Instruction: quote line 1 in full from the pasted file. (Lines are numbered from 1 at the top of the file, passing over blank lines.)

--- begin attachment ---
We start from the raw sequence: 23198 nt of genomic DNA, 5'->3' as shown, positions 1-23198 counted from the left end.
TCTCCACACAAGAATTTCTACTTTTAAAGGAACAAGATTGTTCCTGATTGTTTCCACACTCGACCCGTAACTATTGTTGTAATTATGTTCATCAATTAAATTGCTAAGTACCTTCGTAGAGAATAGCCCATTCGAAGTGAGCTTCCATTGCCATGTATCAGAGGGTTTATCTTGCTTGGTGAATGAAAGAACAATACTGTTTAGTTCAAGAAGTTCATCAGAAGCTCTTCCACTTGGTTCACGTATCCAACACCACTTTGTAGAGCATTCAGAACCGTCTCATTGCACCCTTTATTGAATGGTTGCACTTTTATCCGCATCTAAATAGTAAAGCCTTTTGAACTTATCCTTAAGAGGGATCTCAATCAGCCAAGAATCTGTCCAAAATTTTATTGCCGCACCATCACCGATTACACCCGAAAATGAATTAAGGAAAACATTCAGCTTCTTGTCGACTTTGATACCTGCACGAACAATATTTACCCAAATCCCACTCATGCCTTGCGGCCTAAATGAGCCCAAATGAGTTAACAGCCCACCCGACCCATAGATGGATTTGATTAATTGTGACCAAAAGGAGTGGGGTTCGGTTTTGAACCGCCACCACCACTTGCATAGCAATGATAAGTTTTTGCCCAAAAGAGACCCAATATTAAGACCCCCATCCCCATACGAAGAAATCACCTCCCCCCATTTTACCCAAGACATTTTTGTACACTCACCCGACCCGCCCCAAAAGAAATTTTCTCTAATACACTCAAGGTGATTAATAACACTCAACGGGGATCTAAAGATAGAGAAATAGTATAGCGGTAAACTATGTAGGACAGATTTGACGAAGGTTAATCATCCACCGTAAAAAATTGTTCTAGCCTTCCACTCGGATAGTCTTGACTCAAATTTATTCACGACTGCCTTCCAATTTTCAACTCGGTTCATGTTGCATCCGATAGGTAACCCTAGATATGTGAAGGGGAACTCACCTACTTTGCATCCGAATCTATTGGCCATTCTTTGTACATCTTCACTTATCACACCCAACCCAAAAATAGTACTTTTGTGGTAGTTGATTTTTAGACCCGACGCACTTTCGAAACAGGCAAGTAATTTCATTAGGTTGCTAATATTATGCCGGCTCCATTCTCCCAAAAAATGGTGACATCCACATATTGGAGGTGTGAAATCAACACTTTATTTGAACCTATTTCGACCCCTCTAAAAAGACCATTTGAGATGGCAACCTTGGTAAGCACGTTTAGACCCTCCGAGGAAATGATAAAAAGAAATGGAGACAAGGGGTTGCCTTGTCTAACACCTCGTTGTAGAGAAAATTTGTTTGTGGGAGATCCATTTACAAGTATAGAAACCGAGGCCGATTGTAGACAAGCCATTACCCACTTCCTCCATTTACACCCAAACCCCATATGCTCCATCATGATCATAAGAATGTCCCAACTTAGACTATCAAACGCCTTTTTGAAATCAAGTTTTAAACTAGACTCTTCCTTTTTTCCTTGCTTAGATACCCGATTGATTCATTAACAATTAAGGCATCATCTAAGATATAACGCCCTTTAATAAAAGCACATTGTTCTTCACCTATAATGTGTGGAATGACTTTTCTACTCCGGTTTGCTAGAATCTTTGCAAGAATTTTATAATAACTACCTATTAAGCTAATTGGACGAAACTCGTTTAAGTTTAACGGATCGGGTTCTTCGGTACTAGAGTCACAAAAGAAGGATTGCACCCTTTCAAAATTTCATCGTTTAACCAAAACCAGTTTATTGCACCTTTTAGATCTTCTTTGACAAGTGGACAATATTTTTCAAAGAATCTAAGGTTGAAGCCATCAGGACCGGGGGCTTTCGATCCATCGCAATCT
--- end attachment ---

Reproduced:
We start from the raw sequence: 23198 nt of genomic DNA, 5'->3' as shown, positions 1-23198 counted from the left end.